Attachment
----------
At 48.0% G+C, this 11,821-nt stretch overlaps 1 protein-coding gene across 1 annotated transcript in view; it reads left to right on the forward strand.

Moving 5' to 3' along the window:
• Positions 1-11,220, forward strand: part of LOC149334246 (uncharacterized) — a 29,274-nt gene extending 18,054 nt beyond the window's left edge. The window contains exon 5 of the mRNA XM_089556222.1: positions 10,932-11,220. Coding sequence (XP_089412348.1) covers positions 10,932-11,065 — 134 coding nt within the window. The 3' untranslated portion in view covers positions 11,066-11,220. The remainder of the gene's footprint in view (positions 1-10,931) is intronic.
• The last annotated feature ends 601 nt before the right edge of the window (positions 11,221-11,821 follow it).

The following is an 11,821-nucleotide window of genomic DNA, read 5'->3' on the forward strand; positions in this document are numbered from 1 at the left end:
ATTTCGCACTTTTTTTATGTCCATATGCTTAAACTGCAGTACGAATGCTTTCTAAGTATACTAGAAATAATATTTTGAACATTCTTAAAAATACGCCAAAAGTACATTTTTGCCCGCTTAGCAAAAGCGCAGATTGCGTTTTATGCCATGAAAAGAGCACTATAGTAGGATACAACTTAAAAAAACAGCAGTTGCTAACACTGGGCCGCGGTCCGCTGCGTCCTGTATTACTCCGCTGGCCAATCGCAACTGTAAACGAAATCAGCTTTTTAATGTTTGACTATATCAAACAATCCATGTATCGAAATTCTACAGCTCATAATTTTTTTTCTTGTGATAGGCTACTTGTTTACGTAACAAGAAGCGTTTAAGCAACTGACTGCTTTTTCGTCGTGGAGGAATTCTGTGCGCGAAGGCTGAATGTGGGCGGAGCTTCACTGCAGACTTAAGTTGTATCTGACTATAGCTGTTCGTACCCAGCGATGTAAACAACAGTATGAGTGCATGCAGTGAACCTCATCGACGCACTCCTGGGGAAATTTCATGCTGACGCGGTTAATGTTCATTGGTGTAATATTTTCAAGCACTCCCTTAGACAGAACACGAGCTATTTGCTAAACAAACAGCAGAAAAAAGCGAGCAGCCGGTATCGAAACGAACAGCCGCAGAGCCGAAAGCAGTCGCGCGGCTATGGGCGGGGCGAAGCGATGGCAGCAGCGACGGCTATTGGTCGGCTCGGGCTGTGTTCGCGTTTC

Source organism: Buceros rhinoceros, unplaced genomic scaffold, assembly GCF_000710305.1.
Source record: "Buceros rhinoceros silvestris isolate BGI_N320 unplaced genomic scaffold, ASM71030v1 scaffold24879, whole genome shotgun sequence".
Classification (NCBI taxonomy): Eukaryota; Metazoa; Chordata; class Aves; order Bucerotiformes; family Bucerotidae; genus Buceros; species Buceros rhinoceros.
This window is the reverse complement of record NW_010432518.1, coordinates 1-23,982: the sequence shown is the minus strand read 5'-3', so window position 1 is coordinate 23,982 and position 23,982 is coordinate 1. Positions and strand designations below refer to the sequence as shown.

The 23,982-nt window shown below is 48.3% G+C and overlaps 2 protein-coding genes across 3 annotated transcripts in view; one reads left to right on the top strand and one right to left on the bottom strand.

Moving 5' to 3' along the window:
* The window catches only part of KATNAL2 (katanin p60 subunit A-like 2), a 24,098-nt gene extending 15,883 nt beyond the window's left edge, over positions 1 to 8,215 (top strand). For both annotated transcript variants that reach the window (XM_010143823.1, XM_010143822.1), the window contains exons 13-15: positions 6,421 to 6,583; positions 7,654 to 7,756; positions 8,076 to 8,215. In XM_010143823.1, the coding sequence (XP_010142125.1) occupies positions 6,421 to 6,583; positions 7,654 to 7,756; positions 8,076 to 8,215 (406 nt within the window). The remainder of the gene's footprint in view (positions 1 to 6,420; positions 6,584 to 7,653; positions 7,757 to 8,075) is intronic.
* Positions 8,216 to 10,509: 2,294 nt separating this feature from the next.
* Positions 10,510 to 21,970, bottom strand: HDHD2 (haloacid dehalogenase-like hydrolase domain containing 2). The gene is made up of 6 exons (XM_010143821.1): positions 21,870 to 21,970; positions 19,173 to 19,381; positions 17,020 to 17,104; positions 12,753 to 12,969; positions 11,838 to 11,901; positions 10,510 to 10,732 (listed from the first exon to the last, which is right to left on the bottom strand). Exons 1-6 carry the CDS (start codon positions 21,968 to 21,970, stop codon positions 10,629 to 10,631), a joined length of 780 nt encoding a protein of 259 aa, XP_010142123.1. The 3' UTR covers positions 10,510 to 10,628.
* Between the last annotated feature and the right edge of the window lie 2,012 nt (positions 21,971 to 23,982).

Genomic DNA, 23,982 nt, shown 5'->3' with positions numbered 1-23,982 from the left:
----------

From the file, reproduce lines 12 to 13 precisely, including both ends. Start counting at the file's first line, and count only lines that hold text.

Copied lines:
Moving 5' to 3' along the window:
* The window catches only part of KATNAL2 (katanin p60 subunit A-like 2), a 24,098-nt gene extending 15,883 nt beyond the window's left edge, over positions 1 to 8,215 (top strand). For both annotated transcript variants that reach the window (XM_010143823.1, XM_010143822.1), the window contains exons 13-15: positions 6,421 to 6,583; positions 7,654 to 7,756; positions 8,076 to 8,215. In XM_010143823.1, the coding sequence (XP_010142125.1) occupies positions 6,421 to 6,583; positions 7,654 to 7,756; positions 8,076 to 8,215 (406 nt within the window). The remainder of the gene's footprint in view (positions 1 to 6,420; positions 6,584 to 7,653; positions 7,757 to 8,075) is intronic.